Shale War's Collateral Damage: Europe's Gas Pricesby
European gas prices fall amid record Norway, Russia shipments
Tactic seen fending off Qatari, U.S. LNG imports to region
Europe is awash with low-priced natural gas, thanks to Russia and Norway using a Saudi-like tactic to hold market share.
Utilities from EON SE to Centrica Plc are beneficiaries as Europe’s two biggest gas suppliers provided a record amount of the fuel in the first quarter, according to Societe Generale SA. The glut discouraged cargoes of U.S. liquefied natural gas and contained growth of imports from Qatar.
There are parallels with the global oil market where Saudi Arabia, the biggest producer, boosted output last year to fend off U.S. shale drillers as crude prices collapsed. Gas in the U.K., the region’s biggest market, fell 37 percent in the past year and the plunge couldn’t have come at a worse time for Cheniere Energy Inc., which just started exports of U.S. LNG and has so far sent one tanker to Europe.
“There is a threat of price wars and every competitor is getting ready,” said Valery Nesterov, an analyst at Sberbank CIB in Moscow with more than four decades experience in energy. “They will have to work hard to keep -- let alone increase -- their market shares, including through policies that can be borrowed from the oil industry.”
Russian gas is competitive and Gazprom PJSC’s market share is rising naturally amid declining European production, Sergei Kupriyanov, a Gazprom spokesman, said by e-mail.
Statoil ASA, Norway’s state-controlled producer, sells to where it gets the best price and market share “is a consequence of this approach, and not a goal,” Elin Isaksen, a spokeswoman, said by e-mail.
“Norwegian authorities have no specific sales strategy for oil and gas -- the companies that have licenses in Norwegian fields sell their oil and gas in a way that generates the highest possible value,” said Ella Bye Moerland, a Norwegian Energy Ministry spokeswoman.
As a global oil surplus accumulated in 2014, Saudi Arabia chose to keep pumping and defend its market share. That strategy pushed crude down and pressured producers such as those in the U.S. to reduce their output.
The Doha talks among crude producers on April 17 didn’t result in an output freeze after the Saudis insisted that Iran join any deal. The kingdom showed it doesn’t want to cede market share, said Ed Morse, head of global commodity research at Citigroup Inc.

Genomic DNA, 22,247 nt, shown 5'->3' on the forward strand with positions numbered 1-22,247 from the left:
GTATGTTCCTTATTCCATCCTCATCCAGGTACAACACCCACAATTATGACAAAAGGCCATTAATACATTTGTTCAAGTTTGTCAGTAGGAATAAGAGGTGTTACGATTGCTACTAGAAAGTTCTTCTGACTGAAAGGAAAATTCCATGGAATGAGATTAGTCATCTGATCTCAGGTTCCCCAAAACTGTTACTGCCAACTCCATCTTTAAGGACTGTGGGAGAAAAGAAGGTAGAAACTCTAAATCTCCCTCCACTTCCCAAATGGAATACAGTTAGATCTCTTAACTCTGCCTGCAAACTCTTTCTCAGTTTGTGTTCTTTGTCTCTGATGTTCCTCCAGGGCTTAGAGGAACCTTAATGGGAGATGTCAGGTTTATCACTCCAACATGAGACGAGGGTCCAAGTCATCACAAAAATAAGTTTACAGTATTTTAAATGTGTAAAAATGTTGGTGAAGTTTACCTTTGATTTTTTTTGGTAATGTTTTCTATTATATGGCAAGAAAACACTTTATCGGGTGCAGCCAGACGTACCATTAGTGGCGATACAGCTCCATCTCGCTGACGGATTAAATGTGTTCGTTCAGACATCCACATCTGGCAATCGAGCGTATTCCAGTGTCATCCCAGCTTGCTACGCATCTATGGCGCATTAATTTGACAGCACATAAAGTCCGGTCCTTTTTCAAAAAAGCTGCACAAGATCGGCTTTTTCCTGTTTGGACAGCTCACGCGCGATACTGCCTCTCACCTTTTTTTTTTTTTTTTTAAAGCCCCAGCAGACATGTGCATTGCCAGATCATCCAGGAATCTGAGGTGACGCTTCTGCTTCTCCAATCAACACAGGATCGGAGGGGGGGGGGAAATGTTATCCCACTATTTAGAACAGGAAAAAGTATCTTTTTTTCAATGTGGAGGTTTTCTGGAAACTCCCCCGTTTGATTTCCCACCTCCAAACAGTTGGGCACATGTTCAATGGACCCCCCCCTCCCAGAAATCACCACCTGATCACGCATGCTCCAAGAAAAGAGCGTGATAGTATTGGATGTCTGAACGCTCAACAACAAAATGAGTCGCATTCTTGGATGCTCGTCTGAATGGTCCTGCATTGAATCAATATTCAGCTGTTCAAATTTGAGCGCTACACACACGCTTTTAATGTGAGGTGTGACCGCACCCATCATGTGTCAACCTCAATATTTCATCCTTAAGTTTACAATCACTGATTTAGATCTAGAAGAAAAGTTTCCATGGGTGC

European gas demand has been sluggish since the 2008 crisis. The region has just come out of a winter with the mildest U.K. temperatures since 1772, leaving supplies in storage above the five-year average.
This probably means less demand for stocking up before next winter. Fitch Group Inc.’s BMI Research forecasts prices may slide 29 percent to as low as 20 pence a therm ($2.86 per million British thermal units) this summer.
Russia and Norway have been dominant suppliers to the region since the first pipelines were laid more than four decades ago. Their combined first-quarter shipments rose 18 percent from a year earlier, according to Bloomberg calculations based on data from Gazprom and Gassco AS, Norway’s network operator. Together they provide more than half the region’s natural gas, according to lobby group Eurogas.
Gazprom, the world’s biggest producer, has an incentive to maintain market share and maximize revenue in dollars after the ruble plunged, Zach Allen, president at Pan Eurasian Enterprises in Raleigh, North Carolina, said by e-mail. Last year Gazprom sold fuel worth about $39 billion to Europe.
Norway, Europe’s second-biggest supplier, is playing catch-up. Troll, the nation’s biggest field, got a permit to produce 10 percent more gas in the year from Oct. 1. The country also plans to boost capacity at the Kaarstoe and Kvitebjoern facilities.
“They are trying to defend market shares because they see -- like everybody else -- that failure to do so is going to allow more LNG -- not just U.S. LNG but any LNG -- to displace their pipeline supplies,” Jonathan Stern, chairman of the gas research program at the Oxford Institute for Energy Studies, said by e-mail. “European utilities are winning because this is the surplus cycle and prices look like they will go even lower as we approach the summer.”
Utilities have been enjoying lower costs for the fuel, which is used at power plants and for heating homes. Centrica’s British Gas unit reported a 31 percent jump in earnings last year and cut household tariffs about 5 percent from March. EON negotiated a price deal with Gazprom, which will boost profit this year.
Europe has been absorbing LNG as Asian demand weakened. It has liquid markets, infrastructure and a political incentive to diversify energy sources. Europe’s LNG imports, dominated by Qatar, rose 16 percent last year, according to the International Group of LNG Importers.
But if gas falls further, LNG would be priced out because pipeline-shippers Norway and Russia have lower costs, Tor Martin Anfinnsen, Statoil senior vice president for marketing and trading, said in an interview.
“Both Russia and Norway are protecting market share against anyone seeking to take it away from them, not just the U.S.,” Allen said.